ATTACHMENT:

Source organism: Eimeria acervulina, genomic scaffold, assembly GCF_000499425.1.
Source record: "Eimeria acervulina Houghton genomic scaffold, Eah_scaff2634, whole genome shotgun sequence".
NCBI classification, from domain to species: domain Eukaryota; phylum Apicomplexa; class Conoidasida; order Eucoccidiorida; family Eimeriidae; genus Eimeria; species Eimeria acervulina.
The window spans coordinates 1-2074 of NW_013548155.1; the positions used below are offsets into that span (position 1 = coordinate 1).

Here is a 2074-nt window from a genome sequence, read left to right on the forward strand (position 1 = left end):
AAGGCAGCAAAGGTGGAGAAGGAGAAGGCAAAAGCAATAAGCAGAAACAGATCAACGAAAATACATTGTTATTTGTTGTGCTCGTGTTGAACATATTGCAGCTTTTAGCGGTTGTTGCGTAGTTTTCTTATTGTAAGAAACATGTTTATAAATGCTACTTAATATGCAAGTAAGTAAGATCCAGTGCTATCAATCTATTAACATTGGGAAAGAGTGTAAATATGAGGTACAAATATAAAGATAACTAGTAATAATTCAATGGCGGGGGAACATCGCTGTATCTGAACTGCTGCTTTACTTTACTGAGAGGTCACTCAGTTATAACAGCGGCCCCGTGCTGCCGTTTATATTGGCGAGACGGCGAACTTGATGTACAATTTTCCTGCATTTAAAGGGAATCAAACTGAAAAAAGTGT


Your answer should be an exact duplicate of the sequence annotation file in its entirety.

Source organism: Eimeria acervulina, genomic scaffold, assembly GCF_000499425.1.
Source record: "Eimeria acervulina Houghton genomic scaffold, Eah_scaff2634, whole genome shotgun sequence".
NCBI classification, from domain to species: domain Eukaryota; phylum Apicomplexa; class Conoidasida; order Eucoccidiorida; family Eimeriidae; genus Eimeria; species Eimeria acervulina.
The window spans coordinates 1-2074 of NW_013548155.1; the positions used below are offsets into that span (position 1 = coordinate 1).

Here is a 2074-nt window from a genome sequence, read left to right on the forward strand (position 1 = left end):
AAGGCAGCAAAGGTGGAGAAGGAGAAGGCAAAAGCAATAAGCAGAAACAGATCAACGAAAATACATTGTTATTTGTTGTGCTCGTGTTGAACATATTGCAGCTTTTAGCGGTTGTTGCGTAGTTTTCTTATTGTAAGAAACATGTTTATAAATGCTACTTAATATGCAAGTAAGTAAGATCCAGTGCTATCAATCTATTAACATTGGGAAAGAGTGTAAATATGAGGTACAAATATAAAGATAACTAGTAATAATTCAATGGCGGGGGAACATCGCTGTATCTGAACTGCTGCTTTACTTTACTGAGAGGTCACTCAGTTATAACAGCGGCCCCGTGCTGCCGTTTATATTGGCGAGACGGCGAACTTGATGTACAATTTTCCTGCATTTAAAGGGAATCAAACTGAAAAAAGTGT